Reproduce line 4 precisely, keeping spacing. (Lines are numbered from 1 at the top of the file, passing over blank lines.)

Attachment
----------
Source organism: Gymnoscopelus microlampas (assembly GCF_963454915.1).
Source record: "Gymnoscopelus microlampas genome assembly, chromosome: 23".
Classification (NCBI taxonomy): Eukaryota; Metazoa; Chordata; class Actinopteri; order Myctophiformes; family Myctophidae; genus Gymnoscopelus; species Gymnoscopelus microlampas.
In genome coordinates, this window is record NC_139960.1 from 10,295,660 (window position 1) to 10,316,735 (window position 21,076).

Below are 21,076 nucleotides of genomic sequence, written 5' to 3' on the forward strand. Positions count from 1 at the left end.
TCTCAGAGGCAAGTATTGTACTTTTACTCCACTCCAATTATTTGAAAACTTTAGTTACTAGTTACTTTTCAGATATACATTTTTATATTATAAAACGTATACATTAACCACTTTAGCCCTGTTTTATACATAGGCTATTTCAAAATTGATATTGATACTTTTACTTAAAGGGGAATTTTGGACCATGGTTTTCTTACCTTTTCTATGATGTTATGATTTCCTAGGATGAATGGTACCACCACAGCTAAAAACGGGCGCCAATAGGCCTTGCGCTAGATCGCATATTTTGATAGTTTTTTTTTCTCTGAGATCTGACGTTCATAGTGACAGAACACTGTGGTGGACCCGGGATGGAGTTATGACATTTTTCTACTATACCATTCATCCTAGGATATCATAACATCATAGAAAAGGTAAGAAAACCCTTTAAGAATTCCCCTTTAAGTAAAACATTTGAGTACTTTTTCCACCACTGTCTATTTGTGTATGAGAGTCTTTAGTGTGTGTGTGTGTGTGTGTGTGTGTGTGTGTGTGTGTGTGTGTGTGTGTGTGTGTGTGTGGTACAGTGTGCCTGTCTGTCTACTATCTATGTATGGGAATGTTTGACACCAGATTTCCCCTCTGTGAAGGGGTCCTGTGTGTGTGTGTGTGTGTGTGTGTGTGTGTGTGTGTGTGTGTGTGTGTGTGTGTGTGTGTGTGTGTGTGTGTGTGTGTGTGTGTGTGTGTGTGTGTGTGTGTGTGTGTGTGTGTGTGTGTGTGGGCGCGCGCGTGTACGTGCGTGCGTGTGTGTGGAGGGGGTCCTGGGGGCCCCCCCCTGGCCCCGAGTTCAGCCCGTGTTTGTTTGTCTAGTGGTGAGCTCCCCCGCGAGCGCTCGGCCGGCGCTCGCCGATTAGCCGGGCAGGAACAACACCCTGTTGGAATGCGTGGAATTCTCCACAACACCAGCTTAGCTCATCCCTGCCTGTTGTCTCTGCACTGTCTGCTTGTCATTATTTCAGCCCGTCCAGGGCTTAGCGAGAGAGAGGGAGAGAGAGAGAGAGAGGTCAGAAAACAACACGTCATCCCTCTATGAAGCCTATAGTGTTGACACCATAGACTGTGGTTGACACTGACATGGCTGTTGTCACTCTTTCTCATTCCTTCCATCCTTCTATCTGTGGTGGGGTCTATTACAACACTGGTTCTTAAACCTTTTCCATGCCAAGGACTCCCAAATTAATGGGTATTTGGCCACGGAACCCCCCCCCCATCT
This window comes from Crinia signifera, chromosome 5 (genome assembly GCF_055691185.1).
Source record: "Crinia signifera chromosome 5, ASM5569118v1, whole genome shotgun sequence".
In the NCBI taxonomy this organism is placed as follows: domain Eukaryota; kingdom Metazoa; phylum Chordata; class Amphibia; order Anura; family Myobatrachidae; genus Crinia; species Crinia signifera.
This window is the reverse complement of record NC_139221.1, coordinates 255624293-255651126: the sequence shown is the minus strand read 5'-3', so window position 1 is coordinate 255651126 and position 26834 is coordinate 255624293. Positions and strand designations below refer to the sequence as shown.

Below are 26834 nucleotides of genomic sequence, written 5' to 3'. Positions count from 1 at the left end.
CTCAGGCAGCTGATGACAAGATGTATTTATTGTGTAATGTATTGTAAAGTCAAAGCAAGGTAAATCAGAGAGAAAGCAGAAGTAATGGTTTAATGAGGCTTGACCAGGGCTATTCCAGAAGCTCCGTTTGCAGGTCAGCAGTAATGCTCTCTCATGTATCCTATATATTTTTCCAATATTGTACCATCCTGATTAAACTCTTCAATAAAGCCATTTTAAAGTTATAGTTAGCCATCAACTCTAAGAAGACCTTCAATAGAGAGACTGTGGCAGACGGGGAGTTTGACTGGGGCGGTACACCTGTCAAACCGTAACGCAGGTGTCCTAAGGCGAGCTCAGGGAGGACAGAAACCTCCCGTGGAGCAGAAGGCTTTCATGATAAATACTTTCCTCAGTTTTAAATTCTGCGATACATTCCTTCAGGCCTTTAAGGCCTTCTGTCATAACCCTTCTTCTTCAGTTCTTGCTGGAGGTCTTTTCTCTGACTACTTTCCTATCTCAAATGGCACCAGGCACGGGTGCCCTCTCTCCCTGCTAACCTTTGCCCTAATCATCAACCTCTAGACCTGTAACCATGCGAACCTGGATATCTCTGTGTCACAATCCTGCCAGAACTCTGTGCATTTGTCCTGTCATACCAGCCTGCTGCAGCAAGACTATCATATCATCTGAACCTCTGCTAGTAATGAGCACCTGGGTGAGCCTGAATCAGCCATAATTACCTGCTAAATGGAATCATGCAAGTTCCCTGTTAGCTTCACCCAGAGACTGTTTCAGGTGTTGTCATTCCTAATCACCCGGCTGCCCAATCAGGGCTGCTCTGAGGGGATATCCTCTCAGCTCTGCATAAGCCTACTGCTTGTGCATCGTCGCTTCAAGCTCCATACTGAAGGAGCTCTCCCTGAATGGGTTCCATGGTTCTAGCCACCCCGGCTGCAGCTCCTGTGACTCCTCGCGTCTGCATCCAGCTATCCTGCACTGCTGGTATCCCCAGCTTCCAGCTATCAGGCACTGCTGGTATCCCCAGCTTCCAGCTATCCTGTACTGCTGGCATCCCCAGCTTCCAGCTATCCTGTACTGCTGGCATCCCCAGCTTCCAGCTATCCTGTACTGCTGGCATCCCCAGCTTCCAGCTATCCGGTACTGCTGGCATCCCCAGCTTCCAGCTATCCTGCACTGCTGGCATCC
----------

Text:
In genome coordinates, this window is record NC_139960.1 from 10,295,660 (window position 1) to 10,316,735 (window position 21,076).